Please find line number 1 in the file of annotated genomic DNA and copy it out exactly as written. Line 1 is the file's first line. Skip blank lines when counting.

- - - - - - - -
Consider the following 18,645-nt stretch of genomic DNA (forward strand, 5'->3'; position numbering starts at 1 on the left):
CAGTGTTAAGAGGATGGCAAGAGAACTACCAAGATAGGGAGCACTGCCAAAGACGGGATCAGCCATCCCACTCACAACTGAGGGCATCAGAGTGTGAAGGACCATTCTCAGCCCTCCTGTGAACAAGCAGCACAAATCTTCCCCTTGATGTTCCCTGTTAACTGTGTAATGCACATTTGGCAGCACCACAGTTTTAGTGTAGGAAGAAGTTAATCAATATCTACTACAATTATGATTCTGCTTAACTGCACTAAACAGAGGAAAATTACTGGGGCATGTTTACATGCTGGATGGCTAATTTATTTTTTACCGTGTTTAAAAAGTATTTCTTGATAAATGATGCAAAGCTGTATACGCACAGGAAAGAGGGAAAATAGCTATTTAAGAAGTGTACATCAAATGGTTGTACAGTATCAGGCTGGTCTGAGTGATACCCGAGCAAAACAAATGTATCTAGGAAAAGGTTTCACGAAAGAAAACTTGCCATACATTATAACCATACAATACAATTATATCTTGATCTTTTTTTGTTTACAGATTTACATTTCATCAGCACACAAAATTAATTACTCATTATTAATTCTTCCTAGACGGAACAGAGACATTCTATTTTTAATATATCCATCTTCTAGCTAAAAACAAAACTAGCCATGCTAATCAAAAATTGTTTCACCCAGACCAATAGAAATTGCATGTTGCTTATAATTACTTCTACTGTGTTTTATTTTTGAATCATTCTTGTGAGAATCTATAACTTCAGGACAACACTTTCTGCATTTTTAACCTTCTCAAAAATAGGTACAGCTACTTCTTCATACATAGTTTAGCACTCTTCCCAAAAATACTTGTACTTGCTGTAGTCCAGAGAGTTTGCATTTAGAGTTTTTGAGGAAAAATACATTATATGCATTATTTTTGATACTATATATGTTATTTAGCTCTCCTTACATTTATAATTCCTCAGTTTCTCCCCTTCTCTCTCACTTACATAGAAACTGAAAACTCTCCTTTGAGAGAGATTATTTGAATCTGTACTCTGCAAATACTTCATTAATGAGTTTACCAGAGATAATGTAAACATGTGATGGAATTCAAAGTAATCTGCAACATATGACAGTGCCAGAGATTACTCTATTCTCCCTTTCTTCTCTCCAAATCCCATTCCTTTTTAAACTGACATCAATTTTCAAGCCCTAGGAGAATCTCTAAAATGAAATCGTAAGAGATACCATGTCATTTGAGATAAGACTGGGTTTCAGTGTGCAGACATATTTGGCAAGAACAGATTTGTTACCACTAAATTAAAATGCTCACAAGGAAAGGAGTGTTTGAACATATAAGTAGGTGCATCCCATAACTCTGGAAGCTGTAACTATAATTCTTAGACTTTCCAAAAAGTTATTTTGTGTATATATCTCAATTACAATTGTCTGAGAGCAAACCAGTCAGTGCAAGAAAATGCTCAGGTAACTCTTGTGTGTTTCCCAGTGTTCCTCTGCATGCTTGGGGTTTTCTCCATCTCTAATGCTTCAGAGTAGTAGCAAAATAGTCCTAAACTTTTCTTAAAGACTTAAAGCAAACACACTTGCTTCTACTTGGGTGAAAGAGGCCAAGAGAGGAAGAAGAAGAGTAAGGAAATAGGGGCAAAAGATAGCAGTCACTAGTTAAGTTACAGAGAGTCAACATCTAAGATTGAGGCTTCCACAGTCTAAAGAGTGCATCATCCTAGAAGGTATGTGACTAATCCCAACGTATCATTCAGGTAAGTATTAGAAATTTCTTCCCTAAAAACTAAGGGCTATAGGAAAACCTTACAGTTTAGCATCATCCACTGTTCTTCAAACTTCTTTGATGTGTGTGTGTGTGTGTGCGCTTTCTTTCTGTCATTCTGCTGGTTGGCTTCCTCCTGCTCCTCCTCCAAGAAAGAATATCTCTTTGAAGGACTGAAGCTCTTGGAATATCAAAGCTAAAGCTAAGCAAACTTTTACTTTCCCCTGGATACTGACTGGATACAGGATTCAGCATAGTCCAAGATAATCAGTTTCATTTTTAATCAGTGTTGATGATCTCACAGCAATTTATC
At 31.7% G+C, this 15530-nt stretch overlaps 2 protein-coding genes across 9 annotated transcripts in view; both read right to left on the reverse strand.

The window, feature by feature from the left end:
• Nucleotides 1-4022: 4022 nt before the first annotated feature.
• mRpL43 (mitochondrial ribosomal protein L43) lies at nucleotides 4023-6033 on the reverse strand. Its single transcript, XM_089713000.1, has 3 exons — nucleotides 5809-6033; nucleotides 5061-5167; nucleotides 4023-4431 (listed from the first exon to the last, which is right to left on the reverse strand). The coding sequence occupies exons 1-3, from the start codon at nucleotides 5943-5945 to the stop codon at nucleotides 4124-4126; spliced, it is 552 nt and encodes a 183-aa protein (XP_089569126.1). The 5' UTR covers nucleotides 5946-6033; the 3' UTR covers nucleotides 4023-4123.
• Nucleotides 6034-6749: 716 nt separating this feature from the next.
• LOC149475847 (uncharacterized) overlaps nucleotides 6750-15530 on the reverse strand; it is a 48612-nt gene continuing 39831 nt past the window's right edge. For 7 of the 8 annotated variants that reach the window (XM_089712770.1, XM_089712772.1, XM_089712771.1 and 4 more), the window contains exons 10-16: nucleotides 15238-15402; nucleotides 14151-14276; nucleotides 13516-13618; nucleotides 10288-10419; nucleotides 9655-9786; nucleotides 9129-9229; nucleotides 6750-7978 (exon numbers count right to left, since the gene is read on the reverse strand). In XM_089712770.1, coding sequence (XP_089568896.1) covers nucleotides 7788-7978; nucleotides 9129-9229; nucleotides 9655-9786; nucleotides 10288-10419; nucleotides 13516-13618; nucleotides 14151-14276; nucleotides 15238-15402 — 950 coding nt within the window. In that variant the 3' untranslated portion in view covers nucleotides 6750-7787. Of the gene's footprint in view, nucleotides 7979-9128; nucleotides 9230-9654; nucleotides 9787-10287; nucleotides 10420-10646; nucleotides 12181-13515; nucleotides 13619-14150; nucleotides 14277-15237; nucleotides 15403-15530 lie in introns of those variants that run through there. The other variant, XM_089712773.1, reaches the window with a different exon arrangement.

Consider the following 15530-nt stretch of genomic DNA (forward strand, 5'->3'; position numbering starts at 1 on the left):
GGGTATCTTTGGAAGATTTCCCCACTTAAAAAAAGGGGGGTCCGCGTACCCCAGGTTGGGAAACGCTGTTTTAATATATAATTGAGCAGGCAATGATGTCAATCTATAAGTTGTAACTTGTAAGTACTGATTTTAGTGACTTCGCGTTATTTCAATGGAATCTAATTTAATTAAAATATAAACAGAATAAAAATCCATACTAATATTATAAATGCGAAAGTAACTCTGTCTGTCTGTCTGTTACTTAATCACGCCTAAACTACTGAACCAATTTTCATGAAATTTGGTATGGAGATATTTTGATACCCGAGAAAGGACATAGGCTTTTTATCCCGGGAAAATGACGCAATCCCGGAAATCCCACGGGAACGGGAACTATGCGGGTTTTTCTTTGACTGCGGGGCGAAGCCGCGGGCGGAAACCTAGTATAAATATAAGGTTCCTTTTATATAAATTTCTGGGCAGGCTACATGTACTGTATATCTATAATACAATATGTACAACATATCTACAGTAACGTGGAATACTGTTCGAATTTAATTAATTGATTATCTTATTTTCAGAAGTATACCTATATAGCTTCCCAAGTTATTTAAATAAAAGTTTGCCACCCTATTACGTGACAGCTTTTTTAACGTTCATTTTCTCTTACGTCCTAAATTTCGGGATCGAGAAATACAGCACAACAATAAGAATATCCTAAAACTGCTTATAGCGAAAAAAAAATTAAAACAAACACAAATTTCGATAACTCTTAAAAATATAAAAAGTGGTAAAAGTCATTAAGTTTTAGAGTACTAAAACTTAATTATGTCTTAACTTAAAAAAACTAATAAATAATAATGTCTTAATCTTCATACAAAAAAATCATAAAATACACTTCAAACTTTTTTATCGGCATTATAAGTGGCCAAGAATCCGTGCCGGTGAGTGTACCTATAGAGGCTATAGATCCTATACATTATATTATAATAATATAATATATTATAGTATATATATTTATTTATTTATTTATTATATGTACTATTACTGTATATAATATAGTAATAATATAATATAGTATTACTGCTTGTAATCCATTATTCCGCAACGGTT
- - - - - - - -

Consider the following 18,645-nt stretch of genomic DNA (forward strand, 5'->3'; position numbering starts at 1 on the left):